4 min read

Camera Trap Snaps Evidence of 'Bizarre' Friendship Between A Rhino And Genet

<p><a class="checked-link" href="http://wildlifeact.com/blog/camera-trap-selfies-hitch-hiking-genet/">Wildlife ACT</a></p>

Camera traps installed along Hluhluwe-iMfolozi Park in South Africa have captured photographic evidence of the most unlikely interspecies friendships. Conservationists from Wildlife ACT were reviewing photos taken from inside the park when they spotted a scene that had them "stumped."

Images taken one night revealed two white rhinos entering into view, one of whom appears to be carrying a small animal on his back. Judging his ringed-tail, the team were able to identify the furry rider as a large-spotted genet - a nocturnal mammal found only in South Africa.

From that photo alone, it might have seemed like a one-off sort of pairing; maybe the genet had momentarily mistaken the rhino for a rock? But that soon proved not to be the case.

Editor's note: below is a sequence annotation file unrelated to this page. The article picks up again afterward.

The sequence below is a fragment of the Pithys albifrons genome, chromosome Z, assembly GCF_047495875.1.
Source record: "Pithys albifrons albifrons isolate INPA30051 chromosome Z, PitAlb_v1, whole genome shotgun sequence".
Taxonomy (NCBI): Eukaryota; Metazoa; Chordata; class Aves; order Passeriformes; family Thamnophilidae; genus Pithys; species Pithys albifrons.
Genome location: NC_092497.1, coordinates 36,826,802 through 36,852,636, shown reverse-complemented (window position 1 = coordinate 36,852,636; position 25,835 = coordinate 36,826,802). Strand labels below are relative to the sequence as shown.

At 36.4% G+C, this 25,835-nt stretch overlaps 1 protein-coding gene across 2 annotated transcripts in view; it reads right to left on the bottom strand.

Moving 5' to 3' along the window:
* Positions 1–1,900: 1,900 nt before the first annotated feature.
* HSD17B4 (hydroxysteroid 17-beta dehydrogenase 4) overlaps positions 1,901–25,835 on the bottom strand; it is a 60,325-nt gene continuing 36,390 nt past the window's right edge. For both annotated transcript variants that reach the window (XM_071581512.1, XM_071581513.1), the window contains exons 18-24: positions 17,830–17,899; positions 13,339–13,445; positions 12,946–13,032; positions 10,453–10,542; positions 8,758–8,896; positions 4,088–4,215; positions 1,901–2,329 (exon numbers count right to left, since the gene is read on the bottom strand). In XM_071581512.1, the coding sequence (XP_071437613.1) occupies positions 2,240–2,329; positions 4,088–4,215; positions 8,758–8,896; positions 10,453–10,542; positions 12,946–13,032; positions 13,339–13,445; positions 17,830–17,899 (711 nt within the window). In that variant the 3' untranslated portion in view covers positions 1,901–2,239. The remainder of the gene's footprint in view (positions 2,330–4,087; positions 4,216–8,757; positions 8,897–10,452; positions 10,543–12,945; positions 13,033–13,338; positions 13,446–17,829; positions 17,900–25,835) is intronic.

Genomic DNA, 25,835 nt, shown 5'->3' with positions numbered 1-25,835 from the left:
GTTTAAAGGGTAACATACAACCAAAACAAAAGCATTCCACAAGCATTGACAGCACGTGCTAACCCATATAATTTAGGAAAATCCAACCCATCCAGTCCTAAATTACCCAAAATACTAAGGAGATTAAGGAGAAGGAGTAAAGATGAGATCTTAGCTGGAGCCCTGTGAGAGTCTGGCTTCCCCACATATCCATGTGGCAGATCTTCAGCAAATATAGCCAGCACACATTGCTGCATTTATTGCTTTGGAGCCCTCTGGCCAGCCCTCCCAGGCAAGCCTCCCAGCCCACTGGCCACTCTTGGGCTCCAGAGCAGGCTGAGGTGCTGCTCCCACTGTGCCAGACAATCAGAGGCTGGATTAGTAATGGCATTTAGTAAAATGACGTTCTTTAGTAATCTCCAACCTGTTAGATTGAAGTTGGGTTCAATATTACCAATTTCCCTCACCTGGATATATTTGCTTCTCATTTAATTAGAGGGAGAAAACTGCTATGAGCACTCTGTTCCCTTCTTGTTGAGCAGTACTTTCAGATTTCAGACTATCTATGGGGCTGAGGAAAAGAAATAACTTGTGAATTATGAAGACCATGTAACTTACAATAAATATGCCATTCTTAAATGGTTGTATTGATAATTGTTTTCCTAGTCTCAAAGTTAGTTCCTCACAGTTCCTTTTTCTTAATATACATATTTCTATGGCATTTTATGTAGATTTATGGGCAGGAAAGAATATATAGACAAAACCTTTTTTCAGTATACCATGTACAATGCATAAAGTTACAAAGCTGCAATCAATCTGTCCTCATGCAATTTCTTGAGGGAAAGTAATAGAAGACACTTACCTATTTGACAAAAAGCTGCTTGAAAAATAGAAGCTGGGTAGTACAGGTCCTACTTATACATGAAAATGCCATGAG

(Wildlife ACT)

Amazingly, just three nights later, camera traps captured the animals together, this time with the genet more clearly in view.

(Wildlife ACT)

Sure enough, the evening after that the genet and his trusty rhino steed were seen once again moseying through the African forest together like inseparable old friends.

(Wildlife ACT)

The rhino and genet were spotted taking a nighttime ride on a fourth evening as well.

On the one hand, the interspecies duo is quite charming, but as Wildlife ACT notes, it's also "absolutely bizarre."

(Wildlife ACT)

While it's true that some large herbivores, including rhinos, will allow birds on board to clean them of small pests and parasites, a symbiotic relationship between two animals known as mutualism, that doesn't seem to fit in this case.

"This behaviour has stumped most of us at Wildlife ACT as we can't see any benefit for these species to be seen together – with the possible exception of a height advantage for the genet," writes the group.

Genets are typically considered a solitary animal, and rhinos are not the most tolerant of outsiders, but the group says "it seems like this lonely genet has tried to make friends outside of his species."